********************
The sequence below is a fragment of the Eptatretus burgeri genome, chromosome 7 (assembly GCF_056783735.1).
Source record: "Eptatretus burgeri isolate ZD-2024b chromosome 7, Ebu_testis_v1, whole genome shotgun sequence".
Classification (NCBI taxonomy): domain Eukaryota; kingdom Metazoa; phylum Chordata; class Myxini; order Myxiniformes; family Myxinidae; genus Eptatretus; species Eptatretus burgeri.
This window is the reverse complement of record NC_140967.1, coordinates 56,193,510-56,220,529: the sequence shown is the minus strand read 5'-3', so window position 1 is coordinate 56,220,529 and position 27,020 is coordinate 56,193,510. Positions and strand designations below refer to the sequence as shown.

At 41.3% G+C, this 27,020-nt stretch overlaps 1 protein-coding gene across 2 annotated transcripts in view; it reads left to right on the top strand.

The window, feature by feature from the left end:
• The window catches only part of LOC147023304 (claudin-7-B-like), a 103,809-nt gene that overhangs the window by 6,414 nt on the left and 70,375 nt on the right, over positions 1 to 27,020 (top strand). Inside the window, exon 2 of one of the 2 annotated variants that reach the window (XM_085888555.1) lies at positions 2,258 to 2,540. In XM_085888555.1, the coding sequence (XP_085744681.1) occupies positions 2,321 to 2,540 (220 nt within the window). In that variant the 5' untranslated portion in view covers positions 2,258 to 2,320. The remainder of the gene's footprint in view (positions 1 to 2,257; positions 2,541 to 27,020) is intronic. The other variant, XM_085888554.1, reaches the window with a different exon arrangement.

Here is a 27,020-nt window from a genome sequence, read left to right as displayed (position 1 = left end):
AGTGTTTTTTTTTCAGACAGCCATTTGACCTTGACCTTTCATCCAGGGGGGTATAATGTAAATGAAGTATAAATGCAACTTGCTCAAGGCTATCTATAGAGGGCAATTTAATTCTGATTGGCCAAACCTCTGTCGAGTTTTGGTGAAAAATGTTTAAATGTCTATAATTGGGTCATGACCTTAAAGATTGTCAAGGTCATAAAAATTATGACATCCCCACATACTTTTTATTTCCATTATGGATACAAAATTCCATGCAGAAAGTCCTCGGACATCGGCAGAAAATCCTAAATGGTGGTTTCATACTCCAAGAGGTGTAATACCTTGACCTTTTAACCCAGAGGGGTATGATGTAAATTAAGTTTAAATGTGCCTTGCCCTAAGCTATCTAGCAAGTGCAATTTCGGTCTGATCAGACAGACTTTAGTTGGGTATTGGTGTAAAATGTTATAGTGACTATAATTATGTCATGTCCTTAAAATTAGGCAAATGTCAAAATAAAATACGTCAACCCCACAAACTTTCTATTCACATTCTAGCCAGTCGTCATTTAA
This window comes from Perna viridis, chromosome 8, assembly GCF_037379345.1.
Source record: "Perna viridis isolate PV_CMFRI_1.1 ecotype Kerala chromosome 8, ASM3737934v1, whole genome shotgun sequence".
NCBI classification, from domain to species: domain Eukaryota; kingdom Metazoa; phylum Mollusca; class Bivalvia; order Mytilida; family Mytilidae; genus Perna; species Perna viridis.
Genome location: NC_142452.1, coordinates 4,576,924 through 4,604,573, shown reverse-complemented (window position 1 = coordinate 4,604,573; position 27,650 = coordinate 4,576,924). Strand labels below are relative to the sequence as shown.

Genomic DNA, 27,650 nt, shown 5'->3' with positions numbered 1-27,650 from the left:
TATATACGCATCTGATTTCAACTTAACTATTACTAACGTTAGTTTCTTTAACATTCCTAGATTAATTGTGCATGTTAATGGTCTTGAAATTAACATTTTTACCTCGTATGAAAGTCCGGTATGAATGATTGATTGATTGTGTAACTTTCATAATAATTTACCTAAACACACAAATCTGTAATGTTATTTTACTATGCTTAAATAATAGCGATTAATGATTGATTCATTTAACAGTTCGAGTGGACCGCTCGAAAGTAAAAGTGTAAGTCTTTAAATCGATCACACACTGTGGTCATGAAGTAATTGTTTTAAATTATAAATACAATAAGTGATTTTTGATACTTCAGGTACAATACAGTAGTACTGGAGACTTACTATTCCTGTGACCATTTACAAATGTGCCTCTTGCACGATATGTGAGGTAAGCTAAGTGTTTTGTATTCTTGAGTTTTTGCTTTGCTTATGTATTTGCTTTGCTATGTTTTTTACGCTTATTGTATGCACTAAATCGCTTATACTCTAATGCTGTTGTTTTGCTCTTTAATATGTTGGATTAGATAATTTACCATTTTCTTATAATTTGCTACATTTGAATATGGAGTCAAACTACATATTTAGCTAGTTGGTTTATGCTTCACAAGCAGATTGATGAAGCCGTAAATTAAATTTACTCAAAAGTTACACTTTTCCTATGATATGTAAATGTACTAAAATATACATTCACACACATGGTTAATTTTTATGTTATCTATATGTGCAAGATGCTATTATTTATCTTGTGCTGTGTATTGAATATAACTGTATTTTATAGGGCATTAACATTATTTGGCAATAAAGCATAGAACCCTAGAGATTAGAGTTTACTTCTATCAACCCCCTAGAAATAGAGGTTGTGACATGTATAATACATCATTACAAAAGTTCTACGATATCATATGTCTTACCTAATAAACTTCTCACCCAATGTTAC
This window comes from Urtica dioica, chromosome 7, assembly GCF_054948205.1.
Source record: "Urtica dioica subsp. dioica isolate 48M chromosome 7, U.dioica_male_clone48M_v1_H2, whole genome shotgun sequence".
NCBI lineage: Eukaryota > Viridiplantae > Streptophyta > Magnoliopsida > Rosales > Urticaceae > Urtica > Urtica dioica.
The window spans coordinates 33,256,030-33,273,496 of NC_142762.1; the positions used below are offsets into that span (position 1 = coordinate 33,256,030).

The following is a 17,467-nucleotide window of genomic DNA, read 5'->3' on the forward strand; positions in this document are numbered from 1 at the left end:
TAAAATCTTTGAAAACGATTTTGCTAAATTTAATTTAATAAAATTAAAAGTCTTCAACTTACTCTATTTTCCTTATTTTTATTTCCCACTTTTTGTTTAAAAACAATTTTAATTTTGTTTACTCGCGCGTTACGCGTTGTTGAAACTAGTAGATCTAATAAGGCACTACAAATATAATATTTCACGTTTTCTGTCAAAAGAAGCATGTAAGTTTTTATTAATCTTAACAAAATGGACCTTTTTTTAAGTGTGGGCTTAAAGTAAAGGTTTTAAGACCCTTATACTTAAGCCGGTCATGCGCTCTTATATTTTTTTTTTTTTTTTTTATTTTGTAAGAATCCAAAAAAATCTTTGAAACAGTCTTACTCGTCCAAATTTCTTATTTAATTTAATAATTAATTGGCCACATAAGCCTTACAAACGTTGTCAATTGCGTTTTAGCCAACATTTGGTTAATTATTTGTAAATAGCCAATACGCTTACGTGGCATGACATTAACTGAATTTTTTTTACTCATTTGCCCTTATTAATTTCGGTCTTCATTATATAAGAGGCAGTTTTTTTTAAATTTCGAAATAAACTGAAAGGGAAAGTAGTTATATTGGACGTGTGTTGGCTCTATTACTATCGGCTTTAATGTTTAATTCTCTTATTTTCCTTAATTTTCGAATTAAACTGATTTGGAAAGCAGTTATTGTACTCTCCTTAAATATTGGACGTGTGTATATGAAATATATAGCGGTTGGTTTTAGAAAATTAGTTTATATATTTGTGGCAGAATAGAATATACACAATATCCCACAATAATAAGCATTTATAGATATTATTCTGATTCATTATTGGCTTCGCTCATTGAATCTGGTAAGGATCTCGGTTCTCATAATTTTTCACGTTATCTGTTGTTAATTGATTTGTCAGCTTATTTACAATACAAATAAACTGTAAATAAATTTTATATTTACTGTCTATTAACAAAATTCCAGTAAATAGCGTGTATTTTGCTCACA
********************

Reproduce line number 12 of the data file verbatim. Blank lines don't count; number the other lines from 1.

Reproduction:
NCBI classification, from domain to species: domain Eukaryota; kingdom Metazoa; phylum Mollusca; class Bivalvia; order Mytilida; family Mytilidae; genus Perna; species Perna viridis.